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snip

 

The debate about the difference between a manager and leader has been settled. Without question, there is a difference in both definition and behavior.

Just to ensure we are on the same page, here are my favorite definitions of both in action form:

Management: The manipulation of others for your own success

Leadership: Serving and empowering the lives that have been entrusted to you

Unless you grew up in a place of worship or had really strong figures in your life that taught you about serving and empowering, you most likely default to management. Why? Because it’s what’s taught in high school, college and organizational leadership development programs. In many ways, our environment is teaching us to be managers, not leaders, but unfortunately, that’s not an excuse. Here are six habits that can help change managers into leaders.

  1. Find a Purpose Beyond Money

While there is no question that money is important in life, one of the best ways to make a leap towards being a leader is to find a true purpose in your work beyond money. If the only reason you go to work is for money, your people will know and you will never make the leap to serve.

If this is an area you struggle in, pick up Simon Sinek’s new book Find Your Why when it comes out in September.

  1. Decentralize Decision Making

Most people move into a position of management because they were good at their job. Typically their first actions are to solve all the worlds problems and be a major part in every decision facing the team. The problem is the people they are now leading are being treated as followers and have a sense of being in a subordinate position, thus creating more followers, not more leaders. As leadership expert David Marquet says, “followers have limited decision making authority and little incentive to give the utmost of their intellect, energy, and passion. Those who take orders usually run at half speed, underutilizing their imagination and initiative.”

The key here is to not only be ok with your people making decisions make it a core part of their job.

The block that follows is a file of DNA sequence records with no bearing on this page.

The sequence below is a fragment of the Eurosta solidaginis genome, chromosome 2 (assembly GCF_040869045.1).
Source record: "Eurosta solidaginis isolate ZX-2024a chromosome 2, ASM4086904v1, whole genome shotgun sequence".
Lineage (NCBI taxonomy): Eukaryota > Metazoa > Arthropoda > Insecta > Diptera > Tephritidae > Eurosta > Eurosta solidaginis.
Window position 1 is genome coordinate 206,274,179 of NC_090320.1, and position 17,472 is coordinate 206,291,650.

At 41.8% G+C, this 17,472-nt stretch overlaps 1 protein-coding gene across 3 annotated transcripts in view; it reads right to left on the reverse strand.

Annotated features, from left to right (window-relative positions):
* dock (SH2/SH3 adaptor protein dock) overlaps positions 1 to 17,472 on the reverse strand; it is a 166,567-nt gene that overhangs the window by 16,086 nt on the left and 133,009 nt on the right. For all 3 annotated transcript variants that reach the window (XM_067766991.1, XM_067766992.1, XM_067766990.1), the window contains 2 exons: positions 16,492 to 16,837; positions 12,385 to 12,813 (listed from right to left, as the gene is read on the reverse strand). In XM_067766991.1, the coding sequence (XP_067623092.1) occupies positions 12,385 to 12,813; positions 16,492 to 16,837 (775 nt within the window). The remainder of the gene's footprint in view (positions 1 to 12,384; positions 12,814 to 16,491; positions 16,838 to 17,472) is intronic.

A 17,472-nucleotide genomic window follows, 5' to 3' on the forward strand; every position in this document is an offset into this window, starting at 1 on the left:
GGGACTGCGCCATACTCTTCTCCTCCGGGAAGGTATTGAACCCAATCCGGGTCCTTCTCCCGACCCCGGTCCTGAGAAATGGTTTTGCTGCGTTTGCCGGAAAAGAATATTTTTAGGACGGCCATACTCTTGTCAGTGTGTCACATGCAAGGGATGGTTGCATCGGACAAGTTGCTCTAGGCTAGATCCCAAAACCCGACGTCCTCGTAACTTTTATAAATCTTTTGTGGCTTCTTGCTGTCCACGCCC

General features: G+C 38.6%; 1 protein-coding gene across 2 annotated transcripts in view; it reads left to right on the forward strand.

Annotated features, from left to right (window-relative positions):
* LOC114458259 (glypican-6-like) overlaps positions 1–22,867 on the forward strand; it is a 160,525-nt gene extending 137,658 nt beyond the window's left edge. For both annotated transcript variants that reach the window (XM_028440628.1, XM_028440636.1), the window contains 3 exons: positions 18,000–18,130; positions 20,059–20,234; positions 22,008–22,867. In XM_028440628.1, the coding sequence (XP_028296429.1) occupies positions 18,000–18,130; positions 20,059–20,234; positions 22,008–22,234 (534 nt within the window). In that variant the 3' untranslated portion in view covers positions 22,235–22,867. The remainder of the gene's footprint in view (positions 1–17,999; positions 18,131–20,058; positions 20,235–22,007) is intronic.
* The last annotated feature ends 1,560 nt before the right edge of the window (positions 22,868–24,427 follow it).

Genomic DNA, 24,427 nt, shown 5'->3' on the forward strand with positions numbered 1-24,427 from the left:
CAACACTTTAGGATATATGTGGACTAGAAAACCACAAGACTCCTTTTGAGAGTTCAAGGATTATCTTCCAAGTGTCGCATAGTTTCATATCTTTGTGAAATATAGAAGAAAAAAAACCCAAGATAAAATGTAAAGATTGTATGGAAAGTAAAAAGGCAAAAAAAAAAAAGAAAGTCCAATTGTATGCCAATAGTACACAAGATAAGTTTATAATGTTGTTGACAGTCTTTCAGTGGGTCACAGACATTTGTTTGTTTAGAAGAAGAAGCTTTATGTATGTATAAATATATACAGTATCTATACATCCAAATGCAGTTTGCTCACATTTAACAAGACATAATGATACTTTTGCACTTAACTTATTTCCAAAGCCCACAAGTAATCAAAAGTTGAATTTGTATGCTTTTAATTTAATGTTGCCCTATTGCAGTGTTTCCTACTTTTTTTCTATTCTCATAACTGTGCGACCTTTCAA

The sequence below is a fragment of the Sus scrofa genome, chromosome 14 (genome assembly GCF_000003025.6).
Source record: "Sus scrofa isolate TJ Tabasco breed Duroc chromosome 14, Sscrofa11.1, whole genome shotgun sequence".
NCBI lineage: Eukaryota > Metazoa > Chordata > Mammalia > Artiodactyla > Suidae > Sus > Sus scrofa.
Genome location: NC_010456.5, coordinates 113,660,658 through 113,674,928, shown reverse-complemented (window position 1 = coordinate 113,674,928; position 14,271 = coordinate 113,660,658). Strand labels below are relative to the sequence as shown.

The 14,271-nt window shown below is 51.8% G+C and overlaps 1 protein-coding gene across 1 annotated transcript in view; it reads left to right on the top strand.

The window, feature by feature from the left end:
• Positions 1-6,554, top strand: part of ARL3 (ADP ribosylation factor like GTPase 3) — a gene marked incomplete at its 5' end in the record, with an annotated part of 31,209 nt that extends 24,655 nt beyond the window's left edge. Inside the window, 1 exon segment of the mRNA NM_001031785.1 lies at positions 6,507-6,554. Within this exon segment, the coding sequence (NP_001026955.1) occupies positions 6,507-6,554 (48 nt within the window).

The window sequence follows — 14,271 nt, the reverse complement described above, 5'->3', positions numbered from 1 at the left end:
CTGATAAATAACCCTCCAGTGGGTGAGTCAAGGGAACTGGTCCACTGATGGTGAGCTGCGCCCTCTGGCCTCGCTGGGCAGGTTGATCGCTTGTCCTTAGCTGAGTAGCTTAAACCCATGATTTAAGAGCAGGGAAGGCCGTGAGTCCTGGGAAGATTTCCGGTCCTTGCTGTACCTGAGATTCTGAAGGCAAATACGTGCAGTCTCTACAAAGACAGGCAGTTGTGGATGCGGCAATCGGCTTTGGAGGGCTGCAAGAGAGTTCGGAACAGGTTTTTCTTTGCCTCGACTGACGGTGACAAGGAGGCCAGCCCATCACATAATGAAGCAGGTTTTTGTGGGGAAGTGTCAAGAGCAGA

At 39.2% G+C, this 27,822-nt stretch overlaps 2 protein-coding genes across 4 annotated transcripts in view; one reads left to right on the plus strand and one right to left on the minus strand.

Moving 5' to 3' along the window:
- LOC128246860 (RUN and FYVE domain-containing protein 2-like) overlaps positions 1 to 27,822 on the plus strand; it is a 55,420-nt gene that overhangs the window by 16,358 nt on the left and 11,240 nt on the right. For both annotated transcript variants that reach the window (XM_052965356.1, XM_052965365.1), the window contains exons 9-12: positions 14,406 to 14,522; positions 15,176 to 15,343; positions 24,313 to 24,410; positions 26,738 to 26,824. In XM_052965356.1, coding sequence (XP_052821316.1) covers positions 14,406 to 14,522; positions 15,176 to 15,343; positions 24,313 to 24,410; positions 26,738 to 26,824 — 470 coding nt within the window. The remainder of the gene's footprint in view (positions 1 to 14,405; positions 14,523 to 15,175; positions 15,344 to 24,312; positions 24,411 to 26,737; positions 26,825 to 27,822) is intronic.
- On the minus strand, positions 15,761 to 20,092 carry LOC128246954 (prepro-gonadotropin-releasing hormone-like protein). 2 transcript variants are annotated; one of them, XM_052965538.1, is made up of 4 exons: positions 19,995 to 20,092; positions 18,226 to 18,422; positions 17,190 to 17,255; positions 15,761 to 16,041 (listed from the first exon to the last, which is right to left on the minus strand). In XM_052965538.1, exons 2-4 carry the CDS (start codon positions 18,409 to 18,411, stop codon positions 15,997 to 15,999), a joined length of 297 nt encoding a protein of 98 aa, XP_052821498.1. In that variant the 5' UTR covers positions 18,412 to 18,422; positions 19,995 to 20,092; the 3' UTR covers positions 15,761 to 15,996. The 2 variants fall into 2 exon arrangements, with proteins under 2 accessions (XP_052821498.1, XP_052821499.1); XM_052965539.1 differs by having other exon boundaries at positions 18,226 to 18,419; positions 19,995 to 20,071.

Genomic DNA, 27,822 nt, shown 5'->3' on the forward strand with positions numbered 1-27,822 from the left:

1. Give and Serve Outside of Work

I don’t mean to give financially, I mean give your time. Winston Churchill famously said “We make a living by what we get. We make a life by what we give.”

Look for ways to volunteer in your community or start a support group. The point here is if you learn to give up your free time to serve those that you don’t know, you most certainly will begin to serve and empower those that you do at work.

  1. Focus on Your Example

The old adage ‘do as I say, not as I do’ is an awful way to lead and a sure-fire way to erode trust with your team. Leading by example encompasses all your actions, from what time you show up at the office, how much vacation you take, what you wear, to the moral and ethical decisions you make both at work and home.

The choices you make every single day are watched and judged by others. Do your actions exemplify the way you want to be portrayed? One of the most important things you can remember is not allowing your title to effect a positive example you set for your team.

  1. Thinking You Have to Be the Hero

Like most professionals, I met my biggest weakness early on. I thought I was the only person who could do things right, and I had to have my hand in every decision. Then someone told me,

“If you want to go fast, go alone. If you want to go far, go together.”

It was exactly what I needed to hear. From then on, I knew I didn’t have to be the hero. Now, I surround myself with talented people, ask for help, give more responsibility, and try to listen more than I talk.

  1. Stop Making Excuses

If you habitually struggle with saying or thinking on a regular basis “There is never enough hours in the day” or “this quarter is so important,” stop and reflect on what you are saying. Every quarter is important and every day is important but it shouldn’t for a minute stop you from thinking critically about how you are leading other people.

I don’t care what the circumstance eliminate your excuses, take responsibility and put in the work.

The Windshield Mentality

No matter if you are a manager or a leader, I want you to begin embracing the windshield mentality. All the windshield mentality is, is thinking about what’s ahead of you instead of behind you. Start thinking and planning how you are going to implement these habits moving forward and never look back!